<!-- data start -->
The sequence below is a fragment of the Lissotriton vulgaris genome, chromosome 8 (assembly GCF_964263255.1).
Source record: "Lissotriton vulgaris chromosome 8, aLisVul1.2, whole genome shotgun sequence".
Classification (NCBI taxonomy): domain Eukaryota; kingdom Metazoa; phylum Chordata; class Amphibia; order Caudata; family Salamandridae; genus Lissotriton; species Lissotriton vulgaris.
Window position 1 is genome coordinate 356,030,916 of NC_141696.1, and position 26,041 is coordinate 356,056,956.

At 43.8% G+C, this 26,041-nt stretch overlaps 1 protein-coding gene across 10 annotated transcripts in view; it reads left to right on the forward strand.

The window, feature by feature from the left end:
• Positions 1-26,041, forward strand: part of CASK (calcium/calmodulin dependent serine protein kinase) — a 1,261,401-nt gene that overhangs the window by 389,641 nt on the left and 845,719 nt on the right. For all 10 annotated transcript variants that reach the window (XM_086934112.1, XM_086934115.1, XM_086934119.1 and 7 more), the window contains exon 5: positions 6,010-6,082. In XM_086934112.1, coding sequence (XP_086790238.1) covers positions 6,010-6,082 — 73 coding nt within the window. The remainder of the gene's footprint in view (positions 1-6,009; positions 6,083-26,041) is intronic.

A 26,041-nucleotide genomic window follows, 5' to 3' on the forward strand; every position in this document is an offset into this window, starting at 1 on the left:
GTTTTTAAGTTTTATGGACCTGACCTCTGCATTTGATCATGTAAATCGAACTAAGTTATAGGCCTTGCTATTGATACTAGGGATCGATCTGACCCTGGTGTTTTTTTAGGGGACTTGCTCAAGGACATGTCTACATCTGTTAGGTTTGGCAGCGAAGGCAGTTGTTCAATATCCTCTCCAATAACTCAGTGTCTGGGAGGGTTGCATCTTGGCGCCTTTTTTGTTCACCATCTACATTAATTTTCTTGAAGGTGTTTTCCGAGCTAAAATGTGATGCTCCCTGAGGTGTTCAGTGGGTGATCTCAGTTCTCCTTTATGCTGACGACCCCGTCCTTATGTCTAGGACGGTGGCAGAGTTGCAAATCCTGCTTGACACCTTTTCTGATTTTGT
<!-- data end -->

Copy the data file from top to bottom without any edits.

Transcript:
The sequence below is a fragment of the Lissotriton vulgaris genome, chromosome 8 (assembly GCF_964263255.1).
Source record: "Lissotriton vulgaris chromosome 8, aLisVul1.2, whole genome shotgun sequence".
Classification (NCBI taxonomy): domain Eukaryota; kingdom Metazoa; phylum Chordata; class Amphibia; order Caudata; family Salamandridae; genus Lissotriton; species Lissotriton vulgaris.
Window position 1 is genome coordinate 356,030,916 of NC_141696.1, and position 26,041 is coordinate 356,056,956.

At 43.8% G+C, this 26,041-nt stretch overlaps 1 protein-coding gene across 10 annotated transcripts in view; it reads left to right on the forward strand.

The window, feature by feature from the left end:
• Positions 1-26,041, forward strand: part of CASK (calcium/calmodulin dependent serine protein kinase) — a 1,261,401-nt gene that overhangs the window by 389,641 nt on the left and 845,719 nt on the right. For all 10 annotated transcript variants that reach the window (XM_086934112.1, XM_086934115.1, XM_086934119.1 and 7 more), the window contains exon 5: positions 6,010-6,082. In XM_086934112.1, coding sequence (XP_086790238.1) covers positions 6,010-6,082 — 73 coding nt within the window. The remainder of the gene's footprint in view (positions 1-6,009; positions 6,083-26,041) is intronic.

A 26,041-nucleotide genomic window follows, 5' to 3' on the forward strand; every position in this document is an offset into this window, starting at 1 on the left:
GTTTTTAAGTTTTATGGACCTGACCTCTGCATTTGATCATGTAAATCGAACTAAGTTATAGGCCTTGCTATTGATACTAGGGATCGATCTGACCCTGGTGTTTTTTTAGGGGACTTGCTCAAGGACATGTCTACATCTGTTAGGTTTGGCAGCGAAGGCAGTTGTTCAATATCCTCTCCAATAACTCAGTGTCTGGGAGGGTTGCATCTTGGCGCCTTTTTTGTTCACCATCTACATTAATTTTCTTGAAGGTGTTTTCCGAGCTAAAATGTGATGCTCCCTGAGGTGTTCAGTGGGTGATCTCAGTTCTCCTTTATGCTGACGACCCCGTCCTTATGTCTAGGACGGTGGCAGAGTTGCAAATCCTGCTTGACACCTTTTCTGATTTTGT